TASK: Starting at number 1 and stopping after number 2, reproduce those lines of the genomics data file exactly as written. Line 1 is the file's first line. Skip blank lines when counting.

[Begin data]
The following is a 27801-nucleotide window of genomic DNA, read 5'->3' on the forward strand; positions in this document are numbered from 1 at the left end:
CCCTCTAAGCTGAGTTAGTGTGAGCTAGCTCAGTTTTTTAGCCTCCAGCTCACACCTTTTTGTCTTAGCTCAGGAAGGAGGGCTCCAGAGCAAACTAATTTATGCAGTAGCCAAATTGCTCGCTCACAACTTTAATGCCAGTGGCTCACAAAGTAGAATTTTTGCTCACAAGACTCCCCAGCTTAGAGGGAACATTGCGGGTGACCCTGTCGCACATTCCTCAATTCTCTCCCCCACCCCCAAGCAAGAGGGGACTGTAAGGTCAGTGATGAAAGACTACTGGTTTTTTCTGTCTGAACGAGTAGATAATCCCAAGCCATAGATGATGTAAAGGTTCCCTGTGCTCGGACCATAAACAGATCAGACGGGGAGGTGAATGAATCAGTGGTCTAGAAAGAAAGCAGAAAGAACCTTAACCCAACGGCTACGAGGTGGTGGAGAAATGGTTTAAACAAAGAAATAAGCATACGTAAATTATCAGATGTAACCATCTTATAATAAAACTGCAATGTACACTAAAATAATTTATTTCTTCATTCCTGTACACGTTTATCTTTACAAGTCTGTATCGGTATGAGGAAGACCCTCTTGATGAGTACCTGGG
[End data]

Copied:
The following is a 27801-nucleotide window of genomic DNA, read 5'->3' on the forward strand; positions in this document are numbered from 1 at the left end:
CCCTCTAAGCTGAGTTAGTGTGAGCTAGCTCAGTTTTTTAGCCTCCAGCTCACACCTTTTTGTCTTAGCTCAGGAAGGAGGGCTCCAGAGCAAACTAATTTATGCAGTAGCCAAATTGCTCGCTCACAACTTTAATGCCAGTGGCTCACAAAGTAGAATTTTTGCTCACAAGACTCCCCAGCTTAGAGGGAACATTGCGGGTGACCCTGTCGCACATTCCTCAATTCTCTCCCCCACCCCCAAGCAAGAGGGGACTGTAAGGTCAGTGATGAAAGACTACTGGTTTTTTCTGTCTGAACGAGTAGATAATCCCAAGCCATAGATGATGTAAAGGTTCCCTGTGCTCGGACCATAAACAGATCAGACGGGGAGGTGAATGAATCAGTGGTCTAGAAAGAAAGCAGAAAGAACCTTAACCCAACGGCTACGAGGTGGTGGAGAAATGGTTTAAACAAAGAAATAAGCATACGTAAATTATCAGATGTAACCATCTTATAATAAAACTGCAATGTACACTAAAATAATTTATTTCTTCATTCCTGTACACGTTTATCTTTACAAGTCTGTATCGGTATGAGGAAGACCCTCTTGATGAGTACCTGGG